by Studiengang Geographie, Fachbereich 8, Universität Bremen in Bremen .
Written in English
Includes bibliographical references.
|Statement||Kok Chiang Tan, Wolfgang Taubmann, Ye Shunzan (eds.).|
|Series||Bremer Beiträge zur Geographie und Raumplanung,, Heft 25., Arbeiten zur Chinaforschung, Bremer Beiträge zur Geographie und Raumplanung ;, Heft 25., Bremer Beiträge zur Geographie und Raumplanung.|
|Contributions||Tan, Kok-Chiang., Taubmann, Wolfgang., Ye, Shunzan.|
|LC Classifications||HT147.C4 U723 1993|
|The Physical Object|
|Pagination||x, 334 p. :|
|Number of Pages||334|
|LC Control Number||94177185|
Countries in Southeast Asia need to build - individually and collectively - the capacity of their cities and towns to promote economic growth and development, to make urban development more sustainable, to mitigate and adapt to climate change, and to ensure that all groups in society share in the development. This book is a result of a series. Sustainable Urban Infrastructure Development in South East Asia: /ch Many South East Asian cities have experienced substantial physical, economic and social transformations during the past several decades. The rapid pace ofAuthor: Suharto Teriman, Tan Yigitcanlar, Severine Mayere. Urbanization and rapid population growth are two major, inevitable consequences of any city-region focusing on economic development such as in South East Asia (Marcotullio, ; Ooi, ). The South and South East Asian regions are home to one-third of the developing world’s urban population, with a similar proportion of this population residing in urban by: 1. Percentage of Urban Population Source: UN-DESA (). Definitions of East Asia as a region vary, but most commonly, it is understood to include Japan, South and North Korea, China.
South Asia seems to defy the theory that development of infrastructure is required for sustained economic growth. Despite the severe and persistent shortage of quality infrastructure, it is the fastest growing region in the world. This paper argues that the trend cannot continue. As shown in the table (right), China's urban population growth is higher than that of Asia as well as the world. China's urbanization rate in was higher than that of Asia and roughly on par with the levels in East and South-East Asia. However, the country still has a long way to go in catching up with the western developed countries. As China sought to break through the web of sanctions placed upon it in , it looked first to the countries of Asia. These countries had a different view of China . This development is spearheaded by Chinese dam-builders and financiers. The book edited by Siciliano and Urban is therefore very timely and addresses the role of Chinese dam-builders in Asia and Africa in a nuanced manner, drawing on a wide range of in-depth research.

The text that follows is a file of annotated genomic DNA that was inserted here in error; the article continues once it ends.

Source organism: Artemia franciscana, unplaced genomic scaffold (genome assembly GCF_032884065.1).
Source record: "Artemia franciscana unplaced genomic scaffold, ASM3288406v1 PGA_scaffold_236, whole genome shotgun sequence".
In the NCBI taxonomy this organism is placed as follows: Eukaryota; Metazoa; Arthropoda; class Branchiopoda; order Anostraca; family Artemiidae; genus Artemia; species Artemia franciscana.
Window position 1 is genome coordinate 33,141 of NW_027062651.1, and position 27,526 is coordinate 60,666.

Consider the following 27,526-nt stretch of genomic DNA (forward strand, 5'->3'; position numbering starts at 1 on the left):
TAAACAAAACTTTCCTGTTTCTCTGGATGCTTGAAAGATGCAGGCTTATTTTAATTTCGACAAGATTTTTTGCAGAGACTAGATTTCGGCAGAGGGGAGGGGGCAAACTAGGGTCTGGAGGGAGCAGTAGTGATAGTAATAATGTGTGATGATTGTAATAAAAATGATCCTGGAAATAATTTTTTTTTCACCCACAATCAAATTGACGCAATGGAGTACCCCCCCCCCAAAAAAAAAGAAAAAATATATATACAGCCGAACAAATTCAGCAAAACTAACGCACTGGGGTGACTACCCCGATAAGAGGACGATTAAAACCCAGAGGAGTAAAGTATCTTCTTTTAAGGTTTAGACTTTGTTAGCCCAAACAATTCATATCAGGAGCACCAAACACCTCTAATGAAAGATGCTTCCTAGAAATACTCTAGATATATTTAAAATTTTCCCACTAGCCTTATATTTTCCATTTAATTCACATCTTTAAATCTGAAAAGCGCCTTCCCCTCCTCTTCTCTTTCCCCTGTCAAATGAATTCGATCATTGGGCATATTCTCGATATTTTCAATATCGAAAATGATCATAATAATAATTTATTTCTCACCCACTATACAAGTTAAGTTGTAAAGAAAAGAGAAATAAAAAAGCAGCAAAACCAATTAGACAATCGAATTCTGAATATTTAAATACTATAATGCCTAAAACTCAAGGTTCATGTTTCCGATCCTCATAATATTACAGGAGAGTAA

Studwell's book is a coherent, well-reasoned primer on the causes of economic growth and lack thereof in east Asia. Through careful historical analysis, the author has clearly disproved the myths propagated by experts on both sides of the left-right divide regarding the drivers of /5(). Srinivas, S. (). “Information Technology (IT) Industry in India in the s”, pp– in Graham Chapman, Ashok K. Dutt and Robert W. Bradnock, (eds.) Urban Growth and Development in Asia: Making the Cities, Vol. 1, Aldershot: Ashgate. Google Scholar. Director, Planning, South East Asia Atkins, Hong Kong Eli has 18 years of experience in strategy and master planning; sustainability, resilience, and cities and policy and research. He has carried out urban development and infrastructure work in Asia, Europe the Middle East, Africa and Latin America for clients across the public, private and. The Economic Outlook for Southeast Asia, China and India is a bi-annual publication on regional economic growth, development and regional integration in Emerging Asia. It focuses on the economic conditions of the Association of Southeast Asian Nations (ASEAN) member countries: Brunei Darussalam, Cambodia, Indonesia, Lao PDR, Malaysia, Myanmar, the Philippines, Singapore, .